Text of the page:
Reading Greek in Latin
Three Ancient Latin Translations of Ancient Greek Works, and One Greek Translation from Latin
Classicists practice a notoriously bad style of translation. Only in a Latin (or Greek) classroom could it be considered good English when a student says “The about-to-be-handed-over hostages were fearing lest Caesar, with his assizes having been held, depart by means of horse without granting any assurance of their own safety.” What does it do to our comprehension when we’re trained to equate Latin literature with sentences like that? (For more on this problem, see Johanna Hanink’s exploration of the gulf between how classicists are taught to translate and how actual translators work here.)
Latin teachers tend to have a near fetish for grammatical precision, which is not necessarily a bad thing, but we have an unfortunate habit of using translation as a way to assess students’ understanding of the grammatical minutiae of a sentence rather than as a way to, you know, translate something. (If you want some great non-translation ways to develop and assess student comprehension, check out this piece by Dani Bostick.)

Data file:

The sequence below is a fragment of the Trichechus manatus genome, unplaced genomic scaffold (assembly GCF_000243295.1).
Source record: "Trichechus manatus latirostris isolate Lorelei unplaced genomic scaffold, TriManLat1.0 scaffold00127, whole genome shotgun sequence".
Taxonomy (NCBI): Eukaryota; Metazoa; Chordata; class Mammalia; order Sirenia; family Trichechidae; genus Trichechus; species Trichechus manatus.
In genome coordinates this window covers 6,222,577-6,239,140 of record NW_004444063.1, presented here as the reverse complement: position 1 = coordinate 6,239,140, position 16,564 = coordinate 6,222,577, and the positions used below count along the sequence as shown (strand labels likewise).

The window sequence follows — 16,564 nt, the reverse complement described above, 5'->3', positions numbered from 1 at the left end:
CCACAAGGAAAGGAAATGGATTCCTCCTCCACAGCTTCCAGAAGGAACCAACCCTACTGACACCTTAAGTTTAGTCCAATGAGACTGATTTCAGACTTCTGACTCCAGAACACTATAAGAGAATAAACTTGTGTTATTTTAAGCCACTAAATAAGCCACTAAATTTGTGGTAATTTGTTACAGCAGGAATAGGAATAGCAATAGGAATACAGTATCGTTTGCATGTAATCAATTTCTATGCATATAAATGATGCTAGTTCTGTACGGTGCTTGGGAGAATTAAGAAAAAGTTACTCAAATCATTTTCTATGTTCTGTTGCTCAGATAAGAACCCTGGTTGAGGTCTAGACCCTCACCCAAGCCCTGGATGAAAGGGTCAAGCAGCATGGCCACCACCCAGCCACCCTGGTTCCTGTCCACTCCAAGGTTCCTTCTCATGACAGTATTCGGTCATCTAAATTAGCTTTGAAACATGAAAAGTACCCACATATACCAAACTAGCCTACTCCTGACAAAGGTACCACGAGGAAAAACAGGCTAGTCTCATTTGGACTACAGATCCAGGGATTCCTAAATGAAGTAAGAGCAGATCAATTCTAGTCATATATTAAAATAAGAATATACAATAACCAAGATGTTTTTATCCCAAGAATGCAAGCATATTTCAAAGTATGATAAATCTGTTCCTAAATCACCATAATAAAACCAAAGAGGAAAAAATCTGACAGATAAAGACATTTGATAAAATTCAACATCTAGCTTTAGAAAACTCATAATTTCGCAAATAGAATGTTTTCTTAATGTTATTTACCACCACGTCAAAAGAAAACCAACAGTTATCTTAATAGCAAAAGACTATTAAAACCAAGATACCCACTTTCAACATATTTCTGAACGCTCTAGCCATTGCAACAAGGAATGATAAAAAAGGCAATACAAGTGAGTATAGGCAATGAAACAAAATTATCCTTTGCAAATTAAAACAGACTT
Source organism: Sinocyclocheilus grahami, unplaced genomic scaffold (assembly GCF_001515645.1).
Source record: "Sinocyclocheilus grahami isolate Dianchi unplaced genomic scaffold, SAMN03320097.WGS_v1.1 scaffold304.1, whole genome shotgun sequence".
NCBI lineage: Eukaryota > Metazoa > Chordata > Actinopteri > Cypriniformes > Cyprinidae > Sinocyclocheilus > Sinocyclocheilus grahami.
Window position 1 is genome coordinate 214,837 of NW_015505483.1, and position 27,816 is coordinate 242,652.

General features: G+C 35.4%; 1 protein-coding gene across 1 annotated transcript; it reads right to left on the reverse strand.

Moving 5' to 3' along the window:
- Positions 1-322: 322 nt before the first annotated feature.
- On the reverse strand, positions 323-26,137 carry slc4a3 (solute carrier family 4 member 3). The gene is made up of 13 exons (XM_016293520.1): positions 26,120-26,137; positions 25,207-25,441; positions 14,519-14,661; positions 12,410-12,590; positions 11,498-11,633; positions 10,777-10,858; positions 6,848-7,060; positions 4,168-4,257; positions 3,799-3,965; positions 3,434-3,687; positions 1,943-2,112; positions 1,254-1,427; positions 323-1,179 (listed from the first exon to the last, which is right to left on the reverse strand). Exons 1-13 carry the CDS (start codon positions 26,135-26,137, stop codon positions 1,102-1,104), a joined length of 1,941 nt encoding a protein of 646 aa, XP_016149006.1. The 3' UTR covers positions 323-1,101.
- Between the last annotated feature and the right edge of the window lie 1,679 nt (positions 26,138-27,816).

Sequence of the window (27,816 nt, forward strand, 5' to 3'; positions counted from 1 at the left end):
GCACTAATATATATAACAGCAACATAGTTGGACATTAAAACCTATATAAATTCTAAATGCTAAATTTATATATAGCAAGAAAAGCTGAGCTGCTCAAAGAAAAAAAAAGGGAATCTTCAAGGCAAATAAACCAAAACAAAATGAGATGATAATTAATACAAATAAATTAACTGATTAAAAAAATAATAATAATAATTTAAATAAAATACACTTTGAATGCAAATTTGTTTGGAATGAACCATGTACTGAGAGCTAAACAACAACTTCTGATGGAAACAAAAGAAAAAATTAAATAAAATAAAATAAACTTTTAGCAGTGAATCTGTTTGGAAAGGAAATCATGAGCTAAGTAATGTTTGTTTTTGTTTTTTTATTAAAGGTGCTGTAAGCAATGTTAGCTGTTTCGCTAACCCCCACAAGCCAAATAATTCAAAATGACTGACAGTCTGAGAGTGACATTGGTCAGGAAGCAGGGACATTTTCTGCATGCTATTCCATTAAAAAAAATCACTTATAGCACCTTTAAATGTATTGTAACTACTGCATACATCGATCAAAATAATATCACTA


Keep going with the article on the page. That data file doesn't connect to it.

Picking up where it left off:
In a bit of historical irony, the Romans themselves were avid and excellent translators. In fact, Roman literature originated as an act of translation, when Livius Andronicus and others started rendering Greek dramas comprehensible for Roman audiences. It seems to have taken a few decades for the Romans to realize that you even could write original literature in Latin.
Greek literature in Latin translation presents a marvelous opportunity for those of us who want to get to know those languages better. How would a Latin-speaker render a given idea in idiomatic Latin? Just look at the choices that actual Latin translators have made.